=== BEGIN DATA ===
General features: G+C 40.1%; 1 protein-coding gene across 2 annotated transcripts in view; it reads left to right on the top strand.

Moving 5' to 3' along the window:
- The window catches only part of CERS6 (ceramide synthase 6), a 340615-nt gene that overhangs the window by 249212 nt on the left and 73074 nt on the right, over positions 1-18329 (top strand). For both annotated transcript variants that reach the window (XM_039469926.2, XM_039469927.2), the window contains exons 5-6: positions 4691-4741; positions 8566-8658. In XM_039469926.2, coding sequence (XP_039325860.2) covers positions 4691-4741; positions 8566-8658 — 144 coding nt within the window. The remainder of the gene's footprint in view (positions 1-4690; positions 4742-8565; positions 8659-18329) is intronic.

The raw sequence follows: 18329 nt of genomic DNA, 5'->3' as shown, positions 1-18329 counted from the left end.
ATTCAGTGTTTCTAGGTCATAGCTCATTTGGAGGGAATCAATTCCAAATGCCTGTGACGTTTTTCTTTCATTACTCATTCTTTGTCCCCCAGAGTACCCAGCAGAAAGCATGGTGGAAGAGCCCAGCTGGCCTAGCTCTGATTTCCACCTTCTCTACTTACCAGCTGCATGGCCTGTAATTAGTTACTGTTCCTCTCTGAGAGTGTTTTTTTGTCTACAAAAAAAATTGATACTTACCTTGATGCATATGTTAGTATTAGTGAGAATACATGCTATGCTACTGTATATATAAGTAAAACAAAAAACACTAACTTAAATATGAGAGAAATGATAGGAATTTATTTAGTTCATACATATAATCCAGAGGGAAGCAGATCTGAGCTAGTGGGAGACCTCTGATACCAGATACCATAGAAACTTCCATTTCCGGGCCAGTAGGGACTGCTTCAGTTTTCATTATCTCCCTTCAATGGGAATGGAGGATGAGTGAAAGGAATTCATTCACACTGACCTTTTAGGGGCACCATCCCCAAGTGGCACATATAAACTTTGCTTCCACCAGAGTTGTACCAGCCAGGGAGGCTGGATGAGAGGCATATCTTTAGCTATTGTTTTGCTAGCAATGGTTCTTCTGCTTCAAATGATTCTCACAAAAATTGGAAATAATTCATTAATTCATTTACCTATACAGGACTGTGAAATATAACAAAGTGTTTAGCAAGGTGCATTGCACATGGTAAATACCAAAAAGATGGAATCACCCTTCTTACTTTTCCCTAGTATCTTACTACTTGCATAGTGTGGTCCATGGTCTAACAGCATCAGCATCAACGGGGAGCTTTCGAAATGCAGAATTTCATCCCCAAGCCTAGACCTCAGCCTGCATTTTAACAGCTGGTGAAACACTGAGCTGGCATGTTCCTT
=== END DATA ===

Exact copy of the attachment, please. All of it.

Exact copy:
General features: G+C 40.1%; 1 protein-coding gene across 2 annotated transcripts in view; it reads left to right on the top strand.

Moving 5' to 3' along the window:
- The window catches only part of CERS6 (ceramide synthase 6), a 340615-nt gene that overhangs the window by 249212 nt on the left and 73074 nt on the right, over positions 1-18329 (top strand). For both annotated transcript variants that reach the window (XM_039469926.2, XM_039469927.2), the window contains exons 5-6: positions 4691-4741; positions 8566-8658. In XM_039469926.2, coding sequence (XP_039325860.2) covers positions 4691-4741; positions 8566-8658 — 144 coding nt within the window. The remainder of the gene's footprint in view (positions 1-4690; positions 4742-8565; positions 8659-18329) is intronic.

The raw sequence follows: 18329 nt of genomic DNA, 5'->3' as shown, positions 1-18329 counted from the left end.
ATTCAGTGTTTCTAGGTCATAGCTCATTTGGAGGGAATCAATTCCAAATGCCTGTGACGTTTTTCTTTCATTACTCATTCTTTGTCCCCCAGAGTACCCAGCAGAAAGCATGGTGGAAGAGCCCAGCTGGCCTAGCTCTGATTTCCACCTTCTCTACTTACCAGCTGCATGGCCTGTAATTAGTTACTGTTCCTCTCTGAGAGTGTTTTTTTGTCTACAAAAAAAATTGATACTTACCTTGATGCATATGTTAGTATTAGTGAGAATACATGCTATGCTACTGTATATATAAGTAAAACAAAAAACACTAACTTAAATATGAGAGAAATGATAGGAATTTATTTAGTTCATACATATAATCCAGAGGGAAGCAGATCTGAGCTAGTGGGAGACCTCTGATACCAGATACCATAGAAACTTCCATTTCCGGGCCAGTAGGGACTGCTTCAGTTTTCATTATCTCCCTTCAATGGGAATGGAGGATGAGTGAAAGGAATTCATTCACACTGACCTTTTAGGGGCACCATCCCCAAGTGGCACATATAAACTTTGCTTCCACCAGAGTTGTACCAGCCAGGGAGGCTGGATGAGAGGCATATCTTTAGCTATTGTTTTGCTAGCAATGGTTCTTCTGCTTCAAATGATTCTCACAAAAATTGGAAATAATTCATTAATTCATTTACCTATACAGGACTGTGAAATATAACAAAGTGTTTAGCAAGGTGCATTGCACATGGTAAATACCAAAAAGATGGAATCACCCTTCTTACTTTTCCCTAGTATCTTACTACTTGCATAGTGTGGTCCATGGTCTAACAGCATCAGCATCAACGGGGAGCTTTCGAAATGCAGAATTTCATCCCCAAGCCTAGACCTCAGCCTGCATTTTAACAGCTGGTGAAACACTGAGCTGGCATGTTCCTT